Throughout the entire crushing season the price issue remains a volatile issue between the growers and the millers. The growers refuse to sell the cane at the official price and millers in some areas of Punjab and Sindh delay the start of crushing season. The milling sector ends up bearing the bulk of the risk when the circumstances change. While the support price varies significantly when there is shortfall during a particular harvest, there is no similar level of adjustment when the harvest is good and cane is in abundant supply. Further, this situation is exacerbated by untimely sugar imports contributing to the destabilization of domestic price, always under pressure due to fluctuating harvests.

Continued efforts are underway led by the Pakistan Sugar Mills Association to persuade the Government of Pakistan to consider adoption of a more reliable sugarcane payment system linking the price of cane with the sugar content as being used in Australia and other countries of the world, based on cane quality, a fair deal to growers and millers as well.

At present in Pakistan sugarcane is the only crop that gets paid by weight and not by quality. The system does not provide for any incentive to the grower to improve his crop particularly towards the most crucial aspect, the sugar content.

Unless such mechanism is not adopted in Pakistan further expansion in the production will remain in jeopardy while all potentials exist to improve yield and recovery and utilize the already built production capacity. The present system of increasing the sugarcane support price only encourages the farmer plantation expansion at the cost of other competitive crops that proves only temporary phase.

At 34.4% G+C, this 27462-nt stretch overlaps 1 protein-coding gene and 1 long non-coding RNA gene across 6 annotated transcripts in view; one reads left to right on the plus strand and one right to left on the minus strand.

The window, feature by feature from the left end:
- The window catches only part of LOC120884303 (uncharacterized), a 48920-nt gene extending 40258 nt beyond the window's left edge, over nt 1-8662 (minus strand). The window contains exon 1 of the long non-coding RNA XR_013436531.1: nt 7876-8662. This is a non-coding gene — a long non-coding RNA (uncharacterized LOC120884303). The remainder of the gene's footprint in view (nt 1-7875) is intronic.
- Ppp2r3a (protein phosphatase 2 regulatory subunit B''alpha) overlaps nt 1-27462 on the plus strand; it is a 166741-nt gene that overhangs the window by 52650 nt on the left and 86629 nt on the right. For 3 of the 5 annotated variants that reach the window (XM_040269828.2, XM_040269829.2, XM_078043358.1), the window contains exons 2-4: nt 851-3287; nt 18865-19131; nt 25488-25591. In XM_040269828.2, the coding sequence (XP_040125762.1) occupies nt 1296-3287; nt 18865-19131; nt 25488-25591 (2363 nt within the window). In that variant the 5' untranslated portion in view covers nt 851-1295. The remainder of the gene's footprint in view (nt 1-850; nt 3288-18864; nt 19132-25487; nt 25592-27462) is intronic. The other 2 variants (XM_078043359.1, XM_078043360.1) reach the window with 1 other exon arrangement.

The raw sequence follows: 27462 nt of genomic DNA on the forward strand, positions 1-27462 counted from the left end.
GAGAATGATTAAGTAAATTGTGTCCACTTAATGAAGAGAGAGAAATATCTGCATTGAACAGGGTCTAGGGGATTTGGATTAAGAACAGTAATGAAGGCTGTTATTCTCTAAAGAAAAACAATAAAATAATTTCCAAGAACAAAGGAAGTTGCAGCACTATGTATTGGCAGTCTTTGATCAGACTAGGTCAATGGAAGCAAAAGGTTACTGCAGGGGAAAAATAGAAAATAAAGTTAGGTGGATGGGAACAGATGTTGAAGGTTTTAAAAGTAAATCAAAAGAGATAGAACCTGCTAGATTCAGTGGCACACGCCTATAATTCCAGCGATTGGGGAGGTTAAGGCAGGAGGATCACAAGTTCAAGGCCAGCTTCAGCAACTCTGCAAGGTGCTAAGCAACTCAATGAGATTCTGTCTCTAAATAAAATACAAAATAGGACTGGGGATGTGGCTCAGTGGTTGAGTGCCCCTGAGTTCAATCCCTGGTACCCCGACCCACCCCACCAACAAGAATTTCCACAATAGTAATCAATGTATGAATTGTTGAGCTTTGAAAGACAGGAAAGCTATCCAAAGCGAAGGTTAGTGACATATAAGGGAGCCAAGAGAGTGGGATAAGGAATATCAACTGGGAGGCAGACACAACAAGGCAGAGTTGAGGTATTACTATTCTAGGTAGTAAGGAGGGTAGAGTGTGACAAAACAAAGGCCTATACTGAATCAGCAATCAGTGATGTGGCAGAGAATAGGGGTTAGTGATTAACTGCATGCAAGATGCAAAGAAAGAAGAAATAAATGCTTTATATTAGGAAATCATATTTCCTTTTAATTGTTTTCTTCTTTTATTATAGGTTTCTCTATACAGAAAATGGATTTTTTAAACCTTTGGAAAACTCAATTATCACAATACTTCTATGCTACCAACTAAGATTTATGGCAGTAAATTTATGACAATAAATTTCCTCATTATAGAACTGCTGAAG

The following sugar production data for the last decade depicts the rise and fall of the domestic sugar production clearly indicting fall back during certain harvests while the consumption remains on continuous rise. Every bad harvest provides reason for further increase in the sugarcane price as a temporary measure, but a permanent feature.

Year Sugar Production
2008-09 3,190,702
2007-08 4,740,913
2006-07 3,516,218
2005-06 2,588,177
2004-05 2,922,126
2003-04 3,997,010
2002-03 3,652,745
2001-02 3,197,745
2000-01 2,466,788
1999-00 2,414,746


Technicians usually measure the purity (sucrose content) of sugar by polarimetry — the measurement of the rotation of plane-polarized light by a solution of sugar. In past sulphur dioxide was bubbled through the cane juice before evaporation to bleach many colour impurities in to colourless. Sugar was bleached by this process was known as “SULPHITATION”.

In Pakistan the sulphitation process has blurred off completely from the old mills the new technique of “CARBONATION” is adopted where sugar syrup is decolorized by filtration through a bed of activated carbon.

Following are the requirements established by the Pakistan Standard Quality Control Authority (PSQCA) for the production of white sugar ps 1822-2007 R. some of the specified limits i.e. ICUMSA is considered as un-necessarily higher side for domestic consumption, which is still to be considered by the sugar industry.

Requirements for Refined Sugar
and White Sugar
at the time of Manufacture (Clause 2.3)
S # Characteristics Requirements Remarks
Refined Sugar
White Sugar
1. Polarization Min. 99.8°s 99.70s ICUMSA GS2/3-l
2. Moisture (Loss on drying 3 hours at IOS°C) 0.08 0.08 ICUMSA GS2/1/3-I5
3. Invert Sugar, percent m/m, Max. 0.04 0.04 ICUMSA GS2-6
4. Ash, percent m/m Max.  
  i. Sulphate Ash 0.06 0.06 ICUMSA GSI/3/4/7/8-11
  ii. Conductivity Ash 0.04 0.04 ICUMSA G S2/3-17
5. Solution Colour ICUMSA Unit Max. 60 80 ICUMSA GS2/3-9
6. Sulphur Dioxide Mg / kg, Max I5.0 I5.0 ICUMSA GS2/7-33
7. Copper mg/kg. Max. 2.0 2.0 ICUMSA GS2/3/29
8. Arsenic mg/kg. Max. 1.0 1.0 ICUMSA G S2/3-25
9. Lead mg/kg. Max. 1.0 1.0 ICUMSA G S2/l/3-27
(P.S. 1822-2007 R revised version still to be published by PSQCA)